Commentary

Social Media Can Help Chronic Disease Care

While social media is great for organizing rebellions, sharing pictures of cats, and maybe even selling people stuff, some of its most useful applications may be in unexpected areas like health care. In the Netherlands, for example, doctors have found that social media can improve care for patients with chronic disease by encouraging patients to interact with doctors and adhere to care regimens.

 

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In one recent study published in the Journal of Medical Internet Research, titled “Using Online Health Communities to Deliver Patient-Centered Care to People With Chronic Conditions,” researchers at the Radboud University Nijmegen Medical Center investigated the impact of patient and doctor participation in three different “online health communities” devoted to Parkinson’s disease -- part of a nationwide network known as ParkinsonNet, which consists of 66 local networks throughout the Netherlands. These include “closed” OHCs, available only to doctors and patients of a particular clinic, and “open” OHCs, which are available to doctors, patients, and family, regardless of which clinic they go to. The OHCs include various social media features like blogs, chats, discussion forums, and wiki-type information resources.

 

The study found that OHCs have positive impacts on chronic disease care including increasing interdisciplinary collaboration between doctors from different fields and institutions, enabling patients to share information with each other despite geographic distance, and enhancing patient capabilities for self-management. The authors note: “Chronic patients using online communication tools become more knowledgeable, feel better socially supported and empowered, and have improved behavioral and clinical outcomes compared to nonusers.”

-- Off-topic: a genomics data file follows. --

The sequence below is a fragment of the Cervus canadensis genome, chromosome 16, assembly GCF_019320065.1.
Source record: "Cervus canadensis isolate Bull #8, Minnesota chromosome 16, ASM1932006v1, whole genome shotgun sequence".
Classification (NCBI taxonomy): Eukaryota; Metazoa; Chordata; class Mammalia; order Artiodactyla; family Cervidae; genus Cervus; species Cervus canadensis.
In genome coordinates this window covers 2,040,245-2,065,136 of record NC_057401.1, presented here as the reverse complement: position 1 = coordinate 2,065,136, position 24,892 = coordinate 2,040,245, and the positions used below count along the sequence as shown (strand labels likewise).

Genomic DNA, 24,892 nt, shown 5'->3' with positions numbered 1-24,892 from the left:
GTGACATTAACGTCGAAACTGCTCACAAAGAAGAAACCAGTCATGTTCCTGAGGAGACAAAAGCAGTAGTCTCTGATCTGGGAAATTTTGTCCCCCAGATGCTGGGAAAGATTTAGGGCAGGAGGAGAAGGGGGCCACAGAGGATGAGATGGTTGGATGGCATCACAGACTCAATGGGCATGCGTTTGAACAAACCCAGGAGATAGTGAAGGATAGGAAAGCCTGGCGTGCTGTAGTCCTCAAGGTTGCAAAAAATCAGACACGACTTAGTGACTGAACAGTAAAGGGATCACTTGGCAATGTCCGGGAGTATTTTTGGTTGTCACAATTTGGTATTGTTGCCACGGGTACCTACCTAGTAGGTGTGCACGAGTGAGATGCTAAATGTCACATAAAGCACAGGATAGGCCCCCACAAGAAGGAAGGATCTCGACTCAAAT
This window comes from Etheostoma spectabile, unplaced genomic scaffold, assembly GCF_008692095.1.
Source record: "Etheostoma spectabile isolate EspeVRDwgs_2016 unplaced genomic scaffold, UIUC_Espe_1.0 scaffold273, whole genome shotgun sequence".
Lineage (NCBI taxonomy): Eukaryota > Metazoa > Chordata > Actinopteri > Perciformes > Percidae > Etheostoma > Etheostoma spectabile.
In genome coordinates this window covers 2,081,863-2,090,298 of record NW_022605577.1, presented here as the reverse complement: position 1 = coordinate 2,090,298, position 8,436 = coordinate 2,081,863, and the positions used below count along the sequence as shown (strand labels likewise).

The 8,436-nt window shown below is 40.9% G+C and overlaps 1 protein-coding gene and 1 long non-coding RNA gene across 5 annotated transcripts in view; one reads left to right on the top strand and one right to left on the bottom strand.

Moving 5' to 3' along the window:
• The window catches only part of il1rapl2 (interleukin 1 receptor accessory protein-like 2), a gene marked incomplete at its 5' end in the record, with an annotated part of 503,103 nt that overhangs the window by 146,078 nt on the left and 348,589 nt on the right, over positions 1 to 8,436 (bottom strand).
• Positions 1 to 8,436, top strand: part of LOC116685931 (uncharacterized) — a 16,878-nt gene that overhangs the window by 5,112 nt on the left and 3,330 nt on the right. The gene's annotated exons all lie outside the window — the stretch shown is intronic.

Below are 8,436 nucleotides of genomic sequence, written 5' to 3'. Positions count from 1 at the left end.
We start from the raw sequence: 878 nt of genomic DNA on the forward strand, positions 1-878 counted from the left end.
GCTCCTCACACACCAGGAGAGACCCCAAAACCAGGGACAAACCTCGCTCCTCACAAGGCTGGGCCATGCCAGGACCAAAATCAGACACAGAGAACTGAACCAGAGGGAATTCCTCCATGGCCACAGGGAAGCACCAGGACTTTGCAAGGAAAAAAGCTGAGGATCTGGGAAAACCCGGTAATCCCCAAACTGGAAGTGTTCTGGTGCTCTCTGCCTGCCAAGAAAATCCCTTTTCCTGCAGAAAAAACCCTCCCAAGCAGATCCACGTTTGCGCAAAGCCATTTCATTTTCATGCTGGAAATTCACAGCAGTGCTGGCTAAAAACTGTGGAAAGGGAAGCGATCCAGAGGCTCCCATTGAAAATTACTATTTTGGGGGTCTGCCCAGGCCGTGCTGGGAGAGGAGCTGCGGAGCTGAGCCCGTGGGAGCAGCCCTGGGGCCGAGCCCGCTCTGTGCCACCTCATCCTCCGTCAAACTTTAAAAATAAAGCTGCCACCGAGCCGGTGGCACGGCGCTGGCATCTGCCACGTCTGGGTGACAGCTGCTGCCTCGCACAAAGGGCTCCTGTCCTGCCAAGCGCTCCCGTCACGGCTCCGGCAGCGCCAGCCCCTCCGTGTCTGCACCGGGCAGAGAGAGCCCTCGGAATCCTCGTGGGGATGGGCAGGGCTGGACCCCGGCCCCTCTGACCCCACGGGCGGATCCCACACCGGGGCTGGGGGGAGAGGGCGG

The study also found benefits from what it termed “personal health communities,” which consist of a patient and the various medical professionals caring for him or her. In addition to also encouraging interdisciplinary collaboration by doctors, PHCs “offer unique opportunities to store all medical information in one central place, while allowing transparent communication across all members of each patient’s health care team.”

 

Importantly, there’s a financial benefit too, as “the implementation of ParkinsonNet has shown a profound reduction in health care utilization and costs. Participants increased their [disease-specific] knowledge, improved the adherence to guideline recommendations, and treated a higher volume of patients per year.”

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